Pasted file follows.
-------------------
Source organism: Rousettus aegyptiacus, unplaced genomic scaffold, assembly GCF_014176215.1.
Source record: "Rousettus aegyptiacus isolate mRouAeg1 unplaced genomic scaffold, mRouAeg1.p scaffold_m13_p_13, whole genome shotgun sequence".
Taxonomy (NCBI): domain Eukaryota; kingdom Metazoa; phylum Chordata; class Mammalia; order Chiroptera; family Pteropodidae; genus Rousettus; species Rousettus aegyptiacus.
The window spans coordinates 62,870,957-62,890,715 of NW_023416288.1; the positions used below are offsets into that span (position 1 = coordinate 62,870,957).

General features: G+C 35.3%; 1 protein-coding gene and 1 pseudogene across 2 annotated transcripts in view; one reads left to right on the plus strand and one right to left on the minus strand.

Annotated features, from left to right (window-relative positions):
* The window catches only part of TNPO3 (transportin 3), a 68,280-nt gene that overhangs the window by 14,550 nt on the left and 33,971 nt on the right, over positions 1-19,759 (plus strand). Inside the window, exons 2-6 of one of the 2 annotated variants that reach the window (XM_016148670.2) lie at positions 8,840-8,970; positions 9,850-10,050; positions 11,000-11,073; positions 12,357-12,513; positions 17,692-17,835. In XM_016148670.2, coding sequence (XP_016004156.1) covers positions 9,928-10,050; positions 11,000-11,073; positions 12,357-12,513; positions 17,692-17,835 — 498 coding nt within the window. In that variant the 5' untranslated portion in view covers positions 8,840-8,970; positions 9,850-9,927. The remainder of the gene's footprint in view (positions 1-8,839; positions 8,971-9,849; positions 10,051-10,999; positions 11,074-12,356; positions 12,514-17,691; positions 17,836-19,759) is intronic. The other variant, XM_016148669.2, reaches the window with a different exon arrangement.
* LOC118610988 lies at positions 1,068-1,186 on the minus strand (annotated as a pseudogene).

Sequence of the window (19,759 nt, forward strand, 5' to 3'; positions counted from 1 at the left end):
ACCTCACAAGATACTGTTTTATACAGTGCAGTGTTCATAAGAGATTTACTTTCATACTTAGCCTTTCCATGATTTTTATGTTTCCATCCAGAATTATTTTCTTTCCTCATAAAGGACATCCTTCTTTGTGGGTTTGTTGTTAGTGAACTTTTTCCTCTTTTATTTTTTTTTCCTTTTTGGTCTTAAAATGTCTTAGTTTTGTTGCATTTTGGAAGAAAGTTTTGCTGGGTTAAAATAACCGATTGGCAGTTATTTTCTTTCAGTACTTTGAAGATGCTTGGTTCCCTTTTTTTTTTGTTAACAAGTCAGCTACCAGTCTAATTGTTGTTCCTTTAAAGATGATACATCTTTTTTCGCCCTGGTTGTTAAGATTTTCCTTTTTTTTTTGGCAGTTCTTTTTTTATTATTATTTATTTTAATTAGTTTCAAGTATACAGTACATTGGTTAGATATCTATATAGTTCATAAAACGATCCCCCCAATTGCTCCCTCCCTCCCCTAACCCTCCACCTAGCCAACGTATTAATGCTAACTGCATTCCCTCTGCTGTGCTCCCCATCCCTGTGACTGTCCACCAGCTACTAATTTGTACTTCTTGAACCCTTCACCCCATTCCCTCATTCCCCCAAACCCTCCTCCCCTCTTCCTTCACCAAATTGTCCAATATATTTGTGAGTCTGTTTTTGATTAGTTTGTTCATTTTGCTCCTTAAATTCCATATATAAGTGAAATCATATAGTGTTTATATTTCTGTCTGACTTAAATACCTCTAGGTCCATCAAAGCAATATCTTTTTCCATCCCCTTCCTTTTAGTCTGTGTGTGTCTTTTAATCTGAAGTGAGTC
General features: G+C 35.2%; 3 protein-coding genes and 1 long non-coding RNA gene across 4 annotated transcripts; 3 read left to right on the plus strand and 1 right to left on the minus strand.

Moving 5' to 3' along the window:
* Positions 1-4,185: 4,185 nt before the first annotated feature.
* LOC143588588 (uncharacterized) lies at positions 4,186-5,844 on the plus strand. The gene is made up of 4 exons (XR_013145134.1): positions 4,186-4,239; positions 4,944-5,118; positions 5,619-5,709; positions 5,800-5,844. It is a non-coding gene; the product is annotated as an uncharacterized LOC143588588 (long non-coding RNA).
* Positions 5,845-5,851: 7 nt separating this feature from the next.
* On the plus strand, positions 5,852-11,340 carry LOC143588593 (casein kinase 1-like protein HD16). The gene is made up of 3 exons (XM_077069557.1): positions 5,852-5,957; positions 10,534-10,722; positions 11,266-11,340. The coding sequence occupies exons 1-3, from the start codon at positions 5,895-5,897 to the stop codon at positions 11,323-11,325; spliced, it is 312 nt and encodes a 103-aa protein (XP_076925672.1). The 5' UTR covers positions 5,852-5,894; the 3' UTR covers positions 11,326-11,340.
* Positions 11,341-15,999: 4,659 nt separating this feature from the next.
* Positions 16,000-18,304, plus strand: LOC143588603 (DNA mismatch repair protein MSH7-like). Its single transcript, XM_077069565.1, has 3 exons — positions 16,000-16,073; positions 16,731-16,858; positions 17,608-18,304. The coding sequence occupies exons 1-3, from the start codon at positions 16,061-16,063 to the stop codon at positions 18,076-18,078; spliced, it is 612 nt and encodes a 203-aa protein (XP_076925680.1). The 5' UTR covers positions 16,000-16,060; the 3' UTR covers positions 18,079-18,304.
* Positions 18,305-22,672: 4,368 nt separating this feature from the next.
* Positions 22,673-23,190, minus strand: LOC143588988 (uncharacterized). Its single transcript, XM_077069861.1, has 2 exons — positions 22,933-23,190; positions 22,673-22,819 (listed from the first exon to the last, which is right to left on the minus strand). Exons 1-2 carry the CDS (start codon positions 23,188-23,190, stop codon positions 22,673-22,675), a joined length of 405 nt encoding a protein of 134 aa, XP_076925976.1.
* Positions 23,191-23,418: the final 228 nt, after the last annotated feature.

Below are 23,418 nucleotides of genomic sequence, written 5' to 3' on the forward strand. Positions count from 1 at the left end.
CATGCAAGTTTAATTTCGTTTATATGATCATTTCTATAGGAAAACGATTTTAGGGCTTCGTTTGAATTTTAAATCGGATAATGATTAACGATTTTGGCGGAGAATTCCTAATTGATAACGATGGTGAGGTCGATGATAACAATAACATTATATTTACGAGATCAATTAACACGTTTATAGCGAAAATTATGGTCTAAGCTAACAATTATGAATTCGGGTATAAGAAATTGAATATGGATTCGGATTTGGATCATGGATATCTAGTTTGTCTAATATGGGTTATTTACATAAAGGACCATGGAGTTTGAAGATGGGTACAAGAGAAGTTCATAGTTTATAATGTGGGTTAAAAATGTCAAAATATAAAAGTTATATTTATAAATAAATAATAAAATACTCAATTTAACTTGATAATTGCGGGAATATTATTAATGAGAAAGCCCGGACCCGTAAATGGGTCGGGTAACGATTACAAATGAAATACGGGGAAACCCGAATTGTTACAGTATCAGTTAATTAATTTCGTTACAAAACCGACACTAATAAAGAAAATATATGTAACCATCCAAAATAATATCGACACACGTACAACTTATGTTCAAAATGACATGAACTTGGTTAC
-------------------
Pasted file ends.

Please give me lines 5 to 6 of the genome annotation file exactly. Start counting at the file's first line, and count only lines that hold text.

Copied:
General features: G+C 35.3%; 1 protein-coding gene and 1 pseudogene across 2 annotated transcripts in view; one reads left to right on the plus strand and one right to left on the minus strand.

Annotated features, from left to right (window-relative positions):